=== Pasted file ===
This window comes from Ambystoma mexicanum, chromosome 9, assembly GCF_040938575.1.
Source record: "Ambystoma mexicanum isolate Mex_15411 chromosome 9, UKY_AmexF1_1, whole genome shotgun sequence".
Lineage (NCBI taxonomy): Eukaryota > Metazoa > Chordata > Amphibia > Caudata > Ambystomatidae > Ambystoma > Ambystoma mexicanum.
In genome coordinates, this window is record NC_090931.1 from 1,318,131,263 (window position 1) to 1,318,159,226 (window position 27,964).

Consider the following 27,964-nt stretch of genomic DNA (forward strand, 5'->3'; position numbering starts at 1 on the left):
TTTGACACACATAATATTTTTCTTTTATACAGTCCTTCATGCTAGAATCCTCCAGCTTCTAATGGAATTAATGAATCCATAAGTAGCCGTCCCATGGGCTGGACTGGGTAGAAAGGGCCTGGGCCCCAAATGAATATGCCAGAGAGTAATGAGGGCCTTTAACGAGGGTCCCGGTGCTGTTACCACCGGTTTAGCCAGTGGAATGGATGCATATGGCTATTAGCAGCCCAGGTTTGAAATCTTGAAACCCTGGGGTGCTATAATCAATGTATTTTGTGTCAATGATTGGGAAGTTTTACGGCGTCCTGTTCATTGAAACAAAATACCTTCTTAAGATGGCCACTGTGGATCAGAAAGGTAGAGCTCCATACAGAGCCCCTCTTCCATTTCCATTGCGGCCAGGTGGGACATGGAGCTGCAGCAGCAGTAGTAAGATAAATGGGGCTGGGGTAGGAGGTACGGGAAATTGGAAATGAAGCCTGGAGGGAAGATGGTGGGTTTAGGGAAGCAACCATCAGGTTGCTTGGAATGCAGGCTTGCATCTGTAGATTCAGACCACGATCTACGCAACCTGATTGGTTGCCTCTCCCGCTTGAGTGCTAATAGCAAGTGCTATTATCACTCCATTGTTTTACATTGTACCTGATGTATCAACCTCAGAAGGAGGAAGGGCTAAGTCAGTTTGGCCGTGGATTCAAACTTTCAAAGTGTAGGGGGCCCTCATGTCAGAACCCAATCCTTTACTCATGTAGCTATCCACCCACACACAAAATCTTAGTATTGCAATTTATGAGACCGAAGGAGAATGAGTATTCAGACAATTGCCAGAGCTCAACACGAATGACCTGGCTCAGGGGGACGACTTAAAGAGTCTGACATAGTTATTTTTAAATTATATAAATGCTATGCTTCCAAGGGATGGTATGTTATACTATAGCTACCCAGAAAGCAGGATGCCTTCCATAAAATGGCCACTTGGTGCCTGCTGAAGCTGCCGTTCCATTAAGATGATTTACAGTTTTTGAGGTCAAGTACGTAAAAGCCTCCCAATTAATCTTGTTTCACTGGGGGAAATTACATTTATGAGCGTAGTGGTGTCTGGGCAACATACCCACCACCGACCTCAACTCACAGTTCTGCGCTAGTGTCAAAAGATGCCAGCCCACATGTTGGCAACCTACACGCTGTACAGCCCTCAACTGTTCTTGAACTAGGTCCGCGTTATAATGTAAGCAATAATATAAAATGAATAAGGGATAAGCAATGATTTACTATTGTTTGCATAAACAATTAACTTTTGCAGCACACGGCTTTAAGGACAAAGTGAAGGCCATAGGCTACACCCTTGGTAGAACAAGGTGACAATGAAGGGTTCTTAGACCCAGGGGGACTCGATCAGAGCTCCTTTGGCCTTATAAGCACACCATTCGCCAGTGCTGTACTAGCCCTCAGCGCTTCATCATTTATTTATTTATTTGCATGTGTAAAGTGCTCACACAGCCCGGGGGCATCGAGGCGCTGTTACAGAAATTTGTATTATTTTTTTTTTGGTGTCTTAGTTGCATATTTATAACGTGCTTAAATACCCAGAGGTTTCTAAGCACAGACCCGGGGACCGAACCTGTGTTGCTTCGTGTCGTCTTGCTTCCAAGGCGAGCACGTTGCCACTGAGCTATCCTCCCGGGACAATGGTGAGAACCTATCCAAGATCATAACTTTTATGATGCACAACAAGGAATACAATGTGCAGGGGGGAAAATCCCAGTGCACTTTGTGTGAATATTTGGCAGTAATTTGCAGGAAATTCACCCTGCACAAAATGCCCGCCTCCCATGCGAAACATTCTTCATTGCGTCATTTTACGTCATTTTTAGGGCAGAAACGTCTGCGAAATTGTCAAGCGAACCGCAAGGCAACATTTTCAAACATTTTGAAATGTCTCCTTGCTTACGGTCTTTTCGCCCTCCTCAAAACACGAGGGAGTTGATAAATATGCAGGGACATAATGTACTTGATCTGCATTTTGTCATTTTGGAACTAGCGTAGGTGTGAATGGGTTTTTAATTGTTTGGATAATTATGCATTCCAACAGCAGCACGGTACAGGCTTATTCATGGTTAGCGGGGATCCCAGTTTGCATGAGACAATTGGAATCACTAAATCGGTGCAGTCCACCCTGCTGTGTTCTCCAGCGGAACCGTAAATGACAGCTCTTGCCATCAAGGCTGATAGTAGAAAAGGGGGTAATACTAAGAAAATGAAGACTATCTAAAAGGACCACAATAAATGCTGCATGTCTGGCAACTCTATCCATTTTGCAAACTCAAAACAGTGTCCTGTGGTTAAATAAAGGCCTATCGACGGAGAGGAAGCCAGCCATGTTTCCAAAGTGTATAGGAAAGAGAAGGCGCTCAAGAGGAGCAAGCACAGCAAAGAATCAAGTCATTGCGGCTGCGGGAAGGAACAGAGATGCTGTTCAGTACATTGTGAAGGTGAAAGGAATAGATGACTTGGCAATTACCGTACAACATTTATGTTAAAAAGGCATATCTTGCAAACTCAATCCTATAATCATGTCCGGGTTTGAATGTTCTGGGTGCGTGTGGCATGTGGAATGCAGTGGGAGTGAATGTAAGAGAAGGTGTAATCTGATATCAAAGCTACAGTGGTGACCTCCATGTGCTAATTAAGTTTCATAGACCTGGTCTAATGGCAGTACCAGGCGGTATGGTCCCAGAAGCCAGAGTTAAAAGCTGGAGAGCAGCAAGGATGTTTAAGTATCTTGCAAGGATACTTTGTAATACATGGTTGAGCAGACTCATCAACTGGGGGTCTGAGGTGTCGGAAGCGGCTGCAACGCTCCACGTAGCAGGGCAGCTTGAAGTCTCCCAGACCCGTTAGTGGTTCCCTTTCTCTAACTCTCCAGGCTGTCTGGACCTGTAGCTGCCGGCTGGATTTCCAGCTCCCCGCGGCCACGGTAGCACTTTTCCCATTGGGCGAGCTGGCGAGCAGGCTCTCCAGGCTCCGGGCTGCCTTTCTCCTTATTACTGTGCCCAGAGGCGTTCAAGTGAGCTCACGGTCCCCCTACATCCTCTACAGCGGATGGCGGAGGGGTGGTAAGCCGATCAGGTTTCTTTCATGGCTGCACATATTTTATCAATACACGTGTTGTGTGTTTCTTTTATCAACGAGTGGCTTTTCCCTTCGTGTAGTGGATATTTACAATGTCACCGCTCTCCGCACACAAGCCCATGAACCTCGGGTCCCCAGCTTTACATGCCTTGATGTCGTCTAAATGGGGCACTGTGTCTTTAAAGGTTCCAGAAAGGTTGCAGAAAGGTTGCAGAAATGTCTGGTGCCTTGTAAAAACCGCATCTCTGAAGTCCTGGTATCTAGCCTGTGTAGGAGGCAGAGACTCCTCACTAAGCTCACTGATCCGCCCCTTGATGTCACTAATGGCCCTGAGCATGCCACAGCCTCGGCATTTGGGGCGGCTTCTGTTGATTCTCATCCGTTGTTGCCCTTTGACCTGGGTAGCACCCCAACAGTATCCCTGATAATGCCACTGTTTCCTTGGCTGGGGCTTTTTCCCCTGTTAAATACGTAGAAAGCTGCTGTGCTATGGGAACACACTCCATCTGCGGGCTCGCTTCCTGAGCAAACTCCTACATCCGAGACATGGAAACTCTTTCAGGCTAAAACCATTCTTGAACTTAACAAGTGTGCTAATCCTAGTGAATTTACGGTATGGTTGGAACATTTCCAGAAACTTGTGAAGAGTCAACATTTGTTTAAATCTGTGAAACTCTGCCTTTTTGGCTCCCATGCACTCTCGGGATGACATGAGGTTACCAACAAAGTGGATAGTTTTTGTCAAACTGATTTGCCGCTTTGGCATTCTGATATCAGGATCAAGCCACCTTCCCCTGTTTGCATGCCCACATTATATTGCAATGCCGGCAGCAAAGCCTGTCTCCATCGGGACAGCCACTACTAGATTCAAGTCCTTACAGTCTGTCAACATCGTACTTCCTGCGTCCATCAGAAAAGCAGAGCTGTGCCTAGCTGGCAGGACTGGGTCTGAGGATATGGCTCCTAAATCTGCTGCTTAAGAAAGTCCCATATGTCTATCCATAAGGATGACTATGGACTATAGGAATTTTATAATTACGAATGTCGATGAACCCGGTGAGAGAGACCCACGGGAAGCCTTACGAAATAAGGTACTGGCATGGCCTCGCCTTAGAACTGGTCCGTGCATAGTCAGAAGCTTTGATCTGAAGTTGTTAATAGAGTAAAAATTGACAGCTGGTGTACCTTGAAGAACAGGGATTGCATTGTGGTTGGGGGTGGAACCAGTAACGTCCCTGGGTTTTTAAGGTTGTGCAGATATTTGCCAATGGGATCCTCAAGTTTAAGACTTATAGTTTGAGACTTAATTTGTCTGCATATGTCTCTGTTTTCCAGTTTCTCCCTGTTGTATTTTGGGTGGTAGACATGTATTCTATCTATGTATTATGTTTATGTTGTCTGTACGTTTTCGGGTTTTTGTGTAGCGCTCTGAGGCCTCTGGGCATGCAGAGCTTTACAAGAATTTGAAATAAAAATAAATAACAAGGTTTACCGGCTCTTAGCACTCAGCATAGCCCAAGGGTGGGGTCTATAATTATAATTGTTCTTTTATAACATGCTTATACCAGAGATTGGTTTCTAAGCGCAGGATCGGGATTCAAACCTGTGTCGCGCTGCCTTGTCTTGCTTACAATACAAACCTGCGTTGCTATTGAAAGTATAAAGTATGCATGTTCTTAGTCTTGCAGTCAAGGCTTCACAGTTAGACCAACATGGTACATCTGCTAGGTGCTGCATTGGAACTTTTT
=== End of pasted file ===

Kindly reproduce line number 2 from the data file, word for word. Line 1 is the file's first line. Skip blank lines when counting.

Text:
Source record: "Ambystoma mexicanum isolate Mex_15411 chromosome 9, UKY_AmexF1_1, whole genome shotgun sequence".